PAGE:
Stanley Grenz writes, “Jesus gave no explicit teaching on the role of women in the church. In fact, he left no teaching at all concerning women as a class of people…. He treated every woman he met as a person in her own right” (Women in the Church: A Biblical Theology of Women in Ministry [InterVarsity, 1995], 71).
 “Jesus stopped short of ever making any explicit pronouncements about the equality of men and women (even to the extent that Paul does in Galatians 3:28), to say nothing of attempting to overthrow sociocultural conventions on gender roles…. Jesus cannot fairly be co-opted for modern liberationist or egalitarian agendas…. Neither the Gospels nor the book of Acts can prove decisive in answering the question of whether the first generation of Christians in general or Paul in particular reserved any leadership roles for men. For that one must turn to Paul’s writings themselves” (Craig Blomberg, “Neither Hierarchicalist Nor Egalitarian: Gender Roles in Paul,” in Two Views on Women in Ministry [ed. James R. Beck and Craig L. Blomberg; Zondervan, 2001], 335-37).
 Under Old Testament law, an adulterous wife would have been stoned. 1 Cor. 7 implies that additional exceptions are sometimes appropriate. However, this is not the place to discuss the ethics of divorce and remarriage. Those who want a more detailed discussion of this issue should see two papers on our website. See https://www.gci.org/ethics/divorce and https://www.gci.org/ethics/divorce2.
 Thomas R. Schreiner, “Women in Ministry,” in Two Views on Women in Ministry (ed. James R. Beck and Craig L. Blomberg; Zondervan, 2001), 185.
 James A. Borland, “Women in the Life and Teachings of Jesus,” in Recovering Biblical Manhood and Womanhood (ed. John Piper and Wayne Grudem; Crossway, 1991), 115.
 “The approach most often taken by rabbinic Judaism to sexual temptation seems to have been the reduction to a minimum of any sort of contact between the sexes” (James Hurley, Man and Woman in Biblical Perspective [Zondervan, 1981], 64). Hurley’s book was an influential scholarly presentation of the conservative position, and has recently been reprinted by Wipf & Stock. Examples of rabbinic teaching:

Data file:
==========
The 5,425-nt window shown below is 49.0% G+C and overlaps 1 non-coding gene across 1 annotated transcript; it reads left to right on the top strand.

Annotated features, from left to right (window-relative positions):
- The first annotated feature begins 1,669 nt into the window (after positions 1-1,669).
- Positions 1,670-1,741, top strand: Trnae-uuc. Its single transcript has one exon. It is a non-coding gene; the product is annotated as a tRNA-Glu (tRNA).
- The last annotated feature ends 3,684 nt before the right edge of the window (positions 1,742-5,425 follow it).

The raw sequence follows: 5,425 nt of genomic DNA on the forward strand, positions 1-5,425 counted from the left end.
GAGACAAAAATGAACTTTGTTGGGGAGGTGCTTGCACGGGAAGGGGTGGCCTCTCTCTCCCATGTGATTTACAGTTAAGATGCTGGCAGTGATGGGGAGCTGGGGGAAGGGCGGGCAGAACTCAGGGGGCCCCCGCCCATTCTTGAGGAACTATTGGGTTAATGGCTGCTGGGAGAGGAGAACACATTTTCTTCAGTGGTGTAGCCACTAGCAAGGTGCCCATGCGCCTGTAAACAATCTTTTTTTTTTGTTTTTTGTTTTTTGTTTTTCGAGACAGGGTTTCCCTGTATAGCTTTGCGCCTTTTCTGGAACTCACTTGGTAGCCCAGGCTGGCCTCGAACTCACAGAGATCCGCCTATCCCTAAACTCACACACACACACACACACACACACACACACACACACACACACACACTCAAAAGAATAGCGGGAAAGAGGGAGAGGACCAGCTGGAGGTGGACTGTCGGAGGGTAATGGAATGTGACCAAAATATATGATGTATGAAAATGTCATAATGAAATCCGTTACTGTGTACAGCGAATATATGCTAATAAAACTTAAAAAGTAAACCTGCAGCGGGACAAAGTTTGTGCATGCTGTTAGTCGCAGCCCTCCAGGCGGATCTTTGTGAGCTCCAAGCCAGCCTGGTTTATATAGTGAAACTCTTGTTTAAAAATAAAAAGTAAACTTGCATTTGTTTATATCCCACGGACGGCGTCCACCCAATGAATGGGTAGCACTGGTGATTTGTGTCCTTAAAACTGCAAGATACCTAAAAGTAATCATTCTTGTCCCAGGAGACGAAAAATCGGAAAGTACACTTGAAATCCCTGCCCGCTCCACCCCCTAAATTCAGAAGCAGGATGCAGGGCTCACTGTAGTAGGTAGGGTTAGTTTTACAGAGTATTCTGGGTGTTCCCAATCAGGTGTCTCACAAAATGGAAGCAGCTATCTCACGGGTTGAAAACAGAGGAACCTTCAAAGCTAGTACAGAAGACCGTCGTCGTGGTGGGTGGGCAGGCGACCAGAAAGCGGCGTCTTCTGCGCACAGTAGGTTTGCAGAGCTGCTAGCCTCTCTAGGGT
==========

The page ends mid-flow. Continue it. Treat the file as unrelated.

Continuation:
- “He that talks much with women brings evil upon himself” (mAb. 1.5; cf. Ned. 20a)
- “These are the women that may be put away without giving them their dowry: a wife that transgresses the law of Moses and Jewish custom, or if she goes out with her hair unbound, or spins in the street, or speaks with any man” (mKet. 7:6).
The social reality was probably that men did not talk with women unless necessary—see the disciples’ surprise to find Jesus talking with a woman (John 4:27). In this discussion, we do not want to portray Judaism as bad or backwards—in its attitude toward women, it was average for its time. Greek authors generally had worse attitudes, Latin authors slightly better.
 Borland 117.
 Linda Belleville, Women Leaders and the Church: Three Crucial Questions (Baker, 1999), 48.
 Some scholars interpret the yeast as a bad thing, like tares in the wheat, but most scholars conclude that the parable of the yeast is intended to portray the growth of the kingdom in good ways.
 Jesus cast himself in the role of a female when he compared himself to a mother hen (Matt. 23:37).
 Borland, 116.
 JoAnn Davidson, “Women in Scripture,” in Women in Ministry: Biblical and Historical Perspectives (ed. Nancy Vyhmeister; Andrews University Press, 1998), 175.
 John 12:3 identifies her as Mary, sister of Martha and Lazarus. Luke 7 may report a different anointing.
 Jesus’ initial reluctance to help the woman had nothing to do with her sex—it was simply that she was a Gentile. Jesus would have known about her faith from the start, but went through the conversation to help the disciples realize that it was right to heal a Gentile.
 Hurley, 85.